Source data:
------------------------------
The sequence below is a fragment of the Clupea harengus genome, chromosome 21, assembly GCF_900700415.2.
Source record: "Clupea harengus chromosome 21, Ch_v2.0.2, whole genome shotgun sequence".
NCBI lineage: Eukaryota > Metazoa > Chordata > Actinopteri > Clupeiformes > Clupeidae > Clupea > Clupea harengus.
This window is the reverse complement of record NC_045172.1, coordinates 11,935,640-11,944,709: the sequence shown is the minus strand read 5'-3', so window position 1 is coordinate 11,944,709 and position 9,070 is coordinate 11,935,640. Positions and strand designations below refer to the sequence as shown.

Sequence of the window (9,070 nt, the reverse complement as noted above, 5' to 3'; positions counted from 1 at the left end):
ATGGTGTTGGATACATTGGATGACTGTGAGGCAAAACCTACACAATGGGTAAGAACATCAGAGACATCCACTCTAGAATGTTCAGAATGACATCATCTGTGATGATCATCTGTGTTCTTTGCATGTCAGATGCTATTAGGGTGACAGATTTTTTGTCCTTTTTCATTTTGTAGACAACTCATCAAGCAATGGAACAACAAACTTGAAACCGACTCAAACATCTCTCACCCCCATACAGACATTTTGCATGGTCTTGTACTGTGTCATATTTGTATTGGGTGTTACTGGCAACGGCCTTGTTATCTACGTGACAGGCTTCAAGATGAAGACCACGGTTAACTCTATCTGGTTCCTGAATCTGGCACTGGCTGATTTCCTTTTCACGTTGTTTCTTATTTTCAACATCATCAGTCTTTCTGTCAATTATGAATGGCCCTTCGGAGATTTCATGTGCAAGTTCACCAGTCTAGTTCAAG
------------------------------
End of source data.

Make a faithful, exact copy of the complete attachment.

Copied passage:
The sequence below is a fragment of the Clupea harengus genome, chromosome 21, assembly GCF_900700415.2.
Source record: "Clupea harengus chromosome 21, Ch_v2.0.2, whole genome shotgun sequence".
NCBI lineage: Eukaryota > Metazoa > Chordata > Actinopteri > Clupeiformes > Clupeidae > Clupea > Clupea harengus.
This window is the reverse complement of record NC_045172.1, coordinates 11,935,640-11,944,709: the sequence shown is the minus strand read 5'-3', so window position 1 is coordinate 11,944,709 and position 9,070 is coordinate 11,935,640. Positions and strand designations below refer to the sequence as shown.

Sequence of the window (9,070 nt, the reverse complement as noted above, 5' to 3'; positions counted from 1 at the left end):
ATGGTGTTGGATACATTGGATGACTGTGAGGCAAAACCTACACAATGGGTAAGAACATCAGAGACATCCACTCTAGAATGTTCAGAATGACATCATCTGTGATGATCATCTGTGTTCTTTGCATGTCAGATGCTATTAGGGTGACAGATTTTTTGTCCTTTTTCATTTTGTAGACAACTCATCAAGCAATGGAACAACAAACTTGAAACCGACTCAAACATCTCTCACCCCCATACAGACATTTTGCATGGTCTTGTACTGTGTCATATTTGTATTGGGTGTTACTGGCAACGGCCTTGTTATCTACGTGACAGGCTTCAAGATGAAGACCACGGTTAACTCTATCTGGTTCCTGAATCTGGCACTGGCTGATTTCCTTTTCACGTTGTTTCTTATTTTCAACATCATCAGTCTTTCTGTCAATTATGAATGGCCCTTCGGAGATTTCATGTGCAAGTTCACCAGTCTAGTTCAAG